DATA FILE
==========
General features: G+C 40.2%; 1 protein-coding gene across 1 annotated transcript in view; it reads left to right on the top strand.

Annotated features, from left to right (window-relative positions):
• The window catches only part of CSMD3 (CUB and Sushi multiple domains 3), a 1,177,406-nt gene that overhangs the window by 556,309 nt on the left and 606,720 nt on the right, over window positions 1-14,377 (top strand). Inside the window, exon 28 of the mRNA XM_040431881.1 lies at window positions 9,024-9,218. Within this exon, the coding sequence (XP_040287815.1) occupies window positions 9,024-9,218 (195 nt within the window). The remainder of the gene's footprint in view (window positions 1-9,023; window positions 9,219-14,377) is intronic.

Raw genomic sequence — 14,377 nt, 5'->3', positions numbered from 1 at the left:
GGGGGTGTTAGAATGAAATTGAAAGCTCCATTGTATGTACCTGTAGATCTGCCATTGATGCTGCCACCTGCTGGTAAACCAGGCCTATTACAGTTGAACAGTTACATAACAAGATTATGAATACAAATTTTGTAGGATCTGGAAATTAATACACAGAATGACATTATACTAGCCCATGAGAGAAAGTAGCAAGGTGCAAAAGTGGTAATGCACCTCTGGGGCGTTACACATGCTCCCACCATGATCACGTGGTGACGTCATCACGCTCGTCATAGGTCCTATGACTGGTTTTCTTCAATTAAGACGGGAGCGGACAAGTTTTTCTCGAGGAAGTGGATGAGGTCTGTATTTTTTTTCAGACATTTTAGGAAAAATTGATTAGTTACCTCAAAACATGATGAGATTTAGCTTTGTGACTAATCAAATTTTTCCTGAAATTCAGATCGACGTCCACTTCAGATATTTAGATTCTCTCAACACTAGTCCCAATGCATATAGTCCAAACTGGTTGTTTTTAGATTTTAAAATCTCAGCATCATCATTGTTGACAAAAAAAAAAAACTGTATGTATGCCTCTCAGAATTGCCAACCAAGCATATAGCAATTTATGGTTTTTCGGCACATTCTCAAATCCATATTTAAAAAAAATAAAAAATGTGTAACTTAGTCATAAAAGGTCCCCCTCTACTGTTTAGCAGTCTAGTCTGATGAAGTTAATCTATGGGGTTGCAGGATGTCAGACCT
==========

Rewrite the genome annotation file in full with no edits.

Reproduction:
General features: G+C 40.2%; 1 protein-coding gene across 1 annotated transcript in view; it reads left to right on the top strand.

Annotated features, from left to right (window-relative positions):
• The window catches only part of CSMD3 (CUB and Sushi multiple domains 3), a 1,177,406-nt gene that overhangs the window by 556,309 nt on the left and 606,720 nt on the right, over window positions 1-14,377 (top strand). Inside the window, exon 28 of the mRNA XM_040431881.1 lies at window positions 9,024-9,218. Within this exon, the coding sequence (XP_040287815.1) occupies window positions 9,024-9,218 (195 nt within the window). The remainder of the gene's footprint in view (window positions 1-9,023; window positions 9,219-14,377) is intronic.

Raw genomic sequence — 14,377 nt, 5'->3', positions numbered from 1 at the left:
GGGGGTGTTAGAATGAAATTGAAAGCTCCATTGTATGTACCTGTAGATCTGCCATTGATGCTGCCACCTGCTGGTAAACCAGGCCTATTACAGTTGAACAGTTACATAACAAGATTATGAATACAAATTTTGTAGGATCTGGAAATTAATACACAGAATGACATTATACTAGCCCATGAGAGAAAGTAGCAAGGTGCAAAAGTGGTAATGCACCTCTGGGGCGTTACACATGCTCCCACCATGATCACGTGGTGACGTCATCACGCTCGTCATAGGTCCTATGACTGGTTTTCTTCAATTAAGACGGGAGCGGACAAGTTTTTCTCGAGGAAGTGGATGAGGTCTGTATTTTTTTTCAGACATTTTAGGAAAAATTGATTAGTTACCTCAAAACATGATGAGATTTAGCTTTGTGACTAATCAAATTTTTCCTGAAATTCAGATCGACGTCCACTTCAGATATTTAGATTCTCTCAACACTAGTCCCAATGCATATAGTCCAAACTGGTTGTTTTTAGATTTTAAAATCTCAGCATCATCATTGTTGACAAAAAAAAAAAACTGTATGTATGCCTCTCAGAATTGCCAACCAAGCATATAGCAATTTATGGTTTTTCGGCACATTCTCAAATCCATATTTAAAAAAAATAAAAAATGTGTAACTTAGTCATAAAAGGTCCCCCTCTACTGTTTAGCAGTCTAGTCTGATGAAGTTAATCTATGGGGTTGCAGGATGTCAGACCT